It certainly is unconscionable that countries who have the chutzpa to impose themselves as the guardians of human rights are the same who rebuff such initiatives and insist on their right to utilize such a killing tool. Unlike conventional weapons, cluster bomblets survive for many years, luring little children with their attractive looks. Children have often mistaken them for candy or toys.

Steve Goose, the arms director of Human Rights Watch described the countries that refused to sign as standing "on the wrong side of history. Some of them are clinging to what is now a widely discredited weapon."

But there is more to that refusal than clinging onto an outdated military philosophy. The cluster munition industry is thriving. The weapon was used in massive quantities by the US army in Afghanistan, Iraq, Israel in Lebanon and both parties in the S. Ossetia conflict. The British also used it in Iraq, making handsome deals with the weapons’ Israeli manufacturer.

13 year-old Ayat Suliman now lives in Sweden. In an AFP report, she complained, referring to her peers: "Nobody understands me. They all think I'm ugly." It was on May 5, 2003 that Ayat’s brother came running with what he thought was a dazzling toy. "I remember that it was very colorful and very nice," said Ayat. The explosion that rocked the little girl’s house in Iraq claimed the lives of her four brothers and cousin, aged 3 to 15. Most of Ayat’s body was burned as a result, and she is still unable to walk independently.

Ahmad Mokaled of the Lebanese town of Nabatieh at the border with Israel was about to celebrate his fifth birthday when he too found a shiny object. Ahmad’s last words, according to his father, who was busily setting up his son’s birthday picnic in a park, were: 'Dad, Help me.’ He died, but after "four long hours of suffering."

The tragic stories of Ahmad and Ayat are repeated throughout the world, almost everyday, with some countries paying a much more disproportionate price than others, notably, again, Iraq, Afghanistan and Lebanon.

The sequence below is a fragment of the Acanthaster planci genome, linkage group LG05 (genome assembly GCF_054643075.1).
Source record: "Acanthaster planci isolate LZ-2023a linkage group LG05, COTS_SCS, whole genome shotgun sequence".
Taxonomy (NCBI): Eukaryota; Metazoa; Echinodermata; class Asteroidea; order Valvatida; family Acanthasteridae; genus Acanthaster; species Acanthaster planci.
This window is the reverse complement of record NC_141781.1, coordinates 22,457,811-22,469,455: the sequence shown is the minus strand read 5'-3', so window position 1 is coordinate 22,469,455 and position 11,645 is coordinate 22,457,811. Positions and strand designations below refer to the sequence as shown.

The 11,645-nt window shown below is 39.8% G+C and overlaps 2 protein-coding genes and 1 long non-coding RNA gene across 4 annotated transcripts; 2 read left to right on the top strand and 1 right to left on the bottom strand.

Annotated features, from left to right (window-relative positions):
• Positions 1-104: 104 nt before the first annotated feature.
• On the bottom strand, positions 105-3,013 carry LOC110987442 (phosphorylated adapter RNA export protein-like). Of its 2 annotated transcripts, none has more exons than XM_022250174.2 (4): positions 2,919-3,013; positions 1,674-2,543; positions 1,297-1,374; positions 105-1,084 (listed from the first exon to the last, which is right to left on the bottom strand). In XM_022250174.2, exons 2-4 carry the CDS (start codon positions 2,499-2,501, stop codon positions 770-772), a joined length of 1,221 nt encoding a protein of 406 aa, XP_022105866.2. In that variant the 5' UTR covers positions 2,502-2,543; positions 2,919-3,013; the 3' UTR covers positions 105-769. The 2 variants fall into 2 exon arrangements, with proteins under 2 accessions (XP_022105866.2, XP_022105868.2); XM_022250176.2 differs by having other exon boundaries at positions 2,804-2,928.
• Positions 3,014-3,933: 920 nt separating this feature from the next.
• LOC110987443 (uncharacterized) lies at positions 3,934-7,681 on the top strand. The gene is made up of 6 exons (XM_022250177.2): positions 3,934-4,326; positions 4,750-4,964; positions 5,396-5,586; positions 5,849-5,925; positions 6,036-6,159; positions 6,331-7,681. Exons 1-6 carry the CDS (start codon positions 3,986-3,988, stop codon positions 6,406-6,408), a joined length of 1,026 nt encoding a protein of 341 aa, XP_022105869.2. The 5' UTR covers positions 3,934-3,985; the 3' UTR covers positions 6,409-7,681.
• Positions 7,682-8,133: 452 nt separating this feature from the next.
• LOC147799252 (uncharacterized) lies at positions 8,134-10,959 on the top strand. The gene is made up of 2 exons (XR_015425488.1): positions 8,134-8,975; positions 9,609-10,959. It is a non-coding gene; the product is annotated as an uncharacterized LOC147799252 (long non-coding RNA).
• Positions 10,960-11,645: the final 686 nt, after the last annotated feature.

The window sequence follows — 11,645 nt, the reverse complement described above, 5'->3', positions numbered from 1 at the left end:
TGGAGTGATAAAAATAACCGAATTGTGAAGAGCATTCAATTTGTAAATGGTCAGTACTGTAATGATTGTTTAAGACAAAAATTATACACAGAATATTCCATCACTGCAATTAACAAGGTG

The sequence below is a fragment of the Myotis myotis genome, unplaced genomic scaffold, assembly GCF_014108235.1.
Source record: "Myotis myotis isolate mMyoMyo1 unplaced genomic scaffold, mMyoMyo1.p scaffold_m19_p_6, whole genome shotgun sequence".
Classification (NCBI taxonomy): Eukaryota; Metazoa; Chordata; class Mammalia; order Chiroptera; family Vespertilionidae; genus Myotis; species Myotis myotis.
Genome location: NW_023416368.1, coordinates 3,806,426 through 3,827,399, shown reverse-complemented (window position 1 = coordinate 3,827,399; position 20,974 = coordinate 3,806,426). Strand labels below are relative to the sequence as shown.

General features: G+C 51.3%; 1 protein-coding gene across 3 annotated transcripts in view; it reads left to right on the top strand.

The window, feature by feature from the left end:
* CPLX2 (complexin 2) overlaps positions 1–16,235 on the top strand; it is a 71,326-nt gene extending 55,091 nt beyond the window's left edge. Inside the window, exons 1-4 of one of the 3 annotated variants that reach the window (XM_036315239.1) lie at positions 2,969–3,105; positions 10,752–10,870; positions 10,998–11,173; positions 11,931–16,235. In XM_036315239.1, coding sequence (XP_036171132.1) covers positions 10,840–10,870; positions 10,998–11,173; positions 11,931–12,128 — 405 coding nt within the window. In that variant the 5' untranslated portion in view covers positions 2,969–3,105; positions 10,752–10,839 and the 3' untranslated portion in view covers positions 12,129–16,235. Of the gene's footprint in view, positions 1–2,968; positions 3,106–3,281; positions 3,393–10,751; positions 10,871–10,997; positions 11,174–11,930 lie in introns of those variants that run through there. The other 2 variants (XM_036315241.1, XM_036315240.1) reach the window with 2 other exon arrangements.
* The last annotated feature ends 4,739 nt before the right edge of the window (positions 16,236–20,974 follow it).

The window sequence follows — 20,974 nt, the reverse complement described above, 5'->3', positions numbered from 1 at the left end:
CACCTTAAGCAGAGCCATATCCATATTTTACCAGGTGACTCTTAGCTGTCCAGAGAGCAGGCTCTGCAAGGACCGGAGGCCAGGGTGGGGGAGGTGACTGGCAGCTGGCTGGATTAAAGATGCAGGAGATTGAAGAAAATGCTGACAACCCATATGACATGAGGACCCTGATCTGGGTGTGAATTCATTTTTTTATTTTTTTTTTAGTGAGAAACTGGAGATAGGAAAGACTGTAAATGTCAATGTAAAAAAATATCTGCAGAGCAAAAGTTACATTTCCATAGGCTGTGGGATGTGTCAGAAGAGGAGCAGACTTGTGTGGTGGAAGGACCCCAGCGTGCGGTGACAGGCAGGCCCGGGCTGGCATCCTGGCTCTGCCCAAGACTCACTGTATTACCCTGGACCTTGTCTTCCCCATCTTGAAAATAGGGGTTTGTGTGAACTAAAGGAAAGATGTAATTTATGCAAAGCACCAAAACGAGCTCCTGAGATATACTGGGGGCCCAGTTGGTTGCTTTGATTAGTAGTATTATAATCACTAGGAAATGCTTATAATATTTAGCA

But neither terrible statistics nor the heart- wrenching personal stories of the many victims seem enough to compel manufactures and active users of the weapon to quit. Countries with sizable military power tend to avoid any entanglement in international law or treaties that limit their flexing or application of their military muscle. The US and Israeli attitudes towards international law carry similar traits, both act as entities above the law, tirelessly infusing 'national security’ as an excuse for their rebuffing of such international initiatives. It’s also no surprise that the US, Israel, but also Russia refuse to ratify the 1997 Ottawa Treaty, signed by 158 countries – as of 2007 – which prohibits the production, transfer or use of landmines.

Of course, neither the Ottawa nor the Oslo treaties are the exception to the rule as far as Washington’s attitude towards positive international initiatives are concerned. The US under the Bush administration developed a mind-set of animosity towards the rest of the international community, reaching the point of dubbing the UN irrelevant.

Needless to say, CMC, world governments and citizens throughout the world are hoping that the new American administration of Barack Obama will truly bring an end and reverse Bush’s ruinous legacy. Realists say it will take years for an effective change of policy to take place. In the meantime, the millions of unexploded cluster bomblets and landmines scattered the world over, wait for no one. They will continue to claim lives and maim thousands, just like Ahmad of Lebanon, and Ayat of Iraq.

-Ramzy Baroud (www.ramzybaroud.net) is an author and editor of PalestineChronicle.com. His work has been published in many newspapers, journals and anthologies around the world. His latest book is The Second Palestinian Intifada: A Chronicle of a People's Struggle (Pluto Press, London).





:: Article nr. 49575 sent on 14-dec-2008 18:31 ECT